John Schmidtke: I think I'd flip it and say that it was Jesus who sent the church to Brandon, because it was the church on the move. A lot of godly members of Bethlehem understood that church isn't just about coming to church on Sunday morning.
Mike Zeigler: Right.
John Schmidtke: But church reaches, and church goes ...
Mike Zeigler: Goes out.
John Schmidtke: ... and goes on the move to where people are. I'm excited now about the sending of Brandon, because Brandon understands the sending of God's people: the church. Now as he's an adult, a young man, he's going in the same way, not on waiting for people or children to come to us, but we're going to them with the message of Jesus. The loved and the sent, as Jeff says so well in his book, isn't a manual for pastors. It's a manual for all of God's people. That's when it really gets magnified, to bring hope to people in Jesus.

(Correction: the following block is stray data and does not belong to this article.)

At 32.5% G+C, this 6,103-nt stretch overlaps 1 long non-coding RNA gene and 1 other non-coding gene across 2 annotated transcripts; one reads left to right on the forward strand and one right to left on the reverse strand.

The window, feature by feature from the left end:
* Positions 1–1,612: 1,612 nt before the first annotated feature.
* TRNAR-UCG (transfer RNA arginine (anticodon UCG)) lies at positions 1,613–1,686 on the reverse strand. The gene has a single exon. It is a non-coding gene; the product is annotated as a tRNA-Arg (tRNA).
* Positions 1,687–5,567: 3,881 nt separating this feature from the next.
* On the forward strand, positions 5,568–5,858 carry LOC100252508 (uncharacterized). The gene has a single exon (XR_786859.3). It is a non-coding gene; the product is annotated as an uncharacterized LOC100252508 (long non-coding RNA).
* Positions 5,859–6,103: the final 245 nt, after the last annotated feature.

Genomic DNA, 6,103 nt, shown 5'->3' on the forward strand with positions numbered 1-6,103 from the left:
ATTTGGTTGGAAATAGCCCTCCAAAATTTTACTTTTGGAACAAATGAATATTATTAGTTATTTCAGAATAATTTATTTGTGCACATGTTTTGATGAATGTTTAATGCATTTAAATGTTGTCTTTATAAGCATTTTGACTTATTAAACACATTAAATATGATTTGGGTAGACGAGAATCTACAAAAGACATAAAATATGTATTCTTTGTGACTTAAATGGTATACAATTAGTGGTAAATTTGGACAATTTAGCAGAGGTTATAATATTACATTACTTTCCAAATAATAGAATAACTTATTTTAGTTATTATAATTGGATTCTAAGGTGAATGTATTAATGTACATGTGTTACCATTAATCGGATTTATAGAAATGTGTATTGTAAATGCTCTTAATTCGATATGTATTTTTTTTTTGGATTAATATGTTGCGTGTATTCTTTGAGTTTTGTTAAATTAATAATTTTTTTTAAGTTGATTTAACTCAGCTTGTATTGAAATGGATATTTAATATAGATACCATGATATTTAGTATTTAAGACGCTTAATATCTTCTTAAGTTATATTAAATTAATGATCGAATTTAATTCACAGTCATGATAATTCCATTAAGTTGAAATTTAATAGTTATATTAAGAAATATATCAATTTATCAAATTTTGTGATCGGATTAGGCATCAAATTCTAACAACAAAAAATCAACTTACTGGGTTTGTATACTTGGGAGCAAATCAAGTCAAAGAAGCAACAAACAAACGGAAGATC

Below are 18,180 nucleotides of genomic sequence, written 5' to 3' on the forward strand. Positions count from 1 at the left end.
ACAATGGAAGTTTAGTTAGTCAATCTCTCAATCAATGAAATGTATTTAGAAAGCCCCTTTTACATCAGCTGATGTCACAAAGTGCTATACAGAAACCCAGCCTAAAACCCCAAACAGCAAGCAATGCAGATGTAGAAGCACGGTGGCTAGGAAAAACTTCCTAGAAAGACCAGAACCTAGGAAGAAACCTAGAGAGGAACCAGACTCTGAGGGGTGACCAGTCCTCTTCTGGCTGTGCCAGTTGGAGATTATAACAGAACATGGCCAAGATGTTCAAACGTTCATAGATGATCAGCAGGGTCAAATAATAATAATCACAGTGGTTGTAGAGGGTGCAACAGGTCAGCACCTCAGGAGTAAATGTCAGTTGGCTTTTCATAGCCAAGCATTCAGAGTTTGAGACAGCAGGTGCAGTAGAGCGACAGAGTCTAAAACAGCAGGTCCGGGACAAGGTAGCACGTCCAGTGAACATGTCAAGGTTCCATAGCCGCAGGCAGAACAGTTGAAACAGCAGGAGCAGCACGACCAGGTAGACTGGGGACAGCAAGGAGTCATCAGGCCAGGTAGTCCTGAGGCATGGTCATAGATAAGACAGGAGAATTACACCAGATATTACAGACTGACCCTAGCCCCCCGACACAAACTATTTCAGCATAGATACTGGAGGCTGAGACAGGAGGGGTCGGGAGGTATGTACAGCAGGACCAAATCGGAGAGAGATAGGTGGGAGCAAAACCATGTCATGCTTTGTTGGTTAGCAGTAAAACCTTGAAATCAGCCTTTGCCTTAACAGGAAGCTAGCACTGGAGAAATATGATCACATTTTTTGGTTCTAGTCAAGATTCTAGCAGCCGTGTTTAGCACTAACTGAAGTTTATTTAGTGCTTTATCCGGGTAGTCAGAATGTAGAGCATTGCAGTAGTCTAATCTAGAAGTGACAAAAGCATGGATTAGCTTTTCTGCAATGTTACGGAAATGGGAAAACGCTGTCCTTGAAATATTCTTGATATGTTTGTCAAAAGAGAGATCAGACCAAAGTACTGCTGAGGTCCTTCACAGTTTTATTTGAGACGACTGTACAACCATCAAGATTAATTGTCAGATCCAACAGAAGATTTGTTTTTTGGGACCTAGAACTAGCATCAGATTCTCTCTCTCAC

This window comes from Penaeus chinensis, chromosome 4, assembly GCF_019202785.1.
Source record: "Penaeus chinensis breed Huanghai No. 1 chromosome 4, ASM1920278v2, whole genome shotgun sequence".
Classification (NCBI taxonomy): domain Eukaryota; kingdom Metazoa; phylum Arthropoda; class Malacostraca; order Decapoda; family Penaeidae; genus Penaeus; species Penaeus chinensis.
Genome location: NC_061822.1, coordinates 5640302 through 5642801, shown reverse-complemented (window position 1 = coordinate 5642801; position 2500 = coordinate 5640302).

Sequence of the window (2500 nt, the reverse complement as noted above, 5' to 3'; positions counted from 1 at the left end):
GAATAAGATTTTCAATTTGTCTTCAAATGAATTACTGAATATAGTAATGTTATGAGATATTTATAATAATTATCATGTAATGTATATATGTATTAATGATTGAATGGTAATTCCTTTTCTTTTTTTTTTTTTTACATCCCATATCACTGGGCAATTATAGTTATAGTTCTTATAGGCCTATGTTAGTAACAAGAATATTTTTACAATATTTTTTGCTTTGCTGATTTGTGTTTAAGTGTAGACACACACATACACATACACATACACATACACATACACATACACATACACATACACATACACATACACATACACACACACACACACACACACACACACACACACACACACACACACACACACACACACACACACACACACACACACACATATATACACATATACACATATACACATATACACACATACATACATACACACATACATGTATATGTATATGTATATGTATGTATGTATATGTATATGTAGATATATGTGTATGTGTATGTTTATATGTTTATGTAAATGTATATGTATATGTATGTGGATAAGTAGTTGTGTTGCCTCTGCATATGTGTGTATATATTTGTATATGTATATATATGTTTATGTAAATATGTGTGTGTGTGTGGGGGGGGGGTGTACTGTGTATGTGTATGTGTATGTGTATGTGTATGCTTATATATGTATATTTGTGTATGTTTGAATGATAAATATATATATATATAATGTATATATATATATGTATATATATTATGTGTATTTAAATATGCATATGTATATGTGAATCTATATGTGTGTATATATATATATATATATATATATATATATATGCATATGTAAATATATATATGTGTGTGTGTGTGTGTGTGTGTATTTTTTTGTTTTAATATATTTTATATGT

Mike Zeigler: Brandon, why do you think Jesus is sending you now to work with children in the school system?
Brandon Haywood: It's all about love and getting to understand the love working with kids. Most people don't have that love that I have for kids. I love working with kids. I love working with the youth of the church. I love helping out. It's just a call that God sent me to work with kids.
Mike Zeigler: Well, thank you both for being here. Reading the stories about Pastor Jeff and how God has been working through him and now talking with you in the flesh, this is real. We're not living a fantasy. This is real, right?
Brandon Haywood: Yeah.
Mike Zeigler: All right, man. Well, thank you for being , and Merry Christmas!
Brandon Haywood: Merry Christmas to you.
John Schmidtke: Merry Christmas.
Music Selections for this program:
"A Mighty Fortress" arranged by Chris Bergmann. Used by permission.
"Rejoice! Rejoice!" by John R. Paradowski. (Hal Leonard Publishing) Used by permission.
"O Come, O Come, Emmanuel" From The Concordia Organist (© 2009 Concordia Publishing House)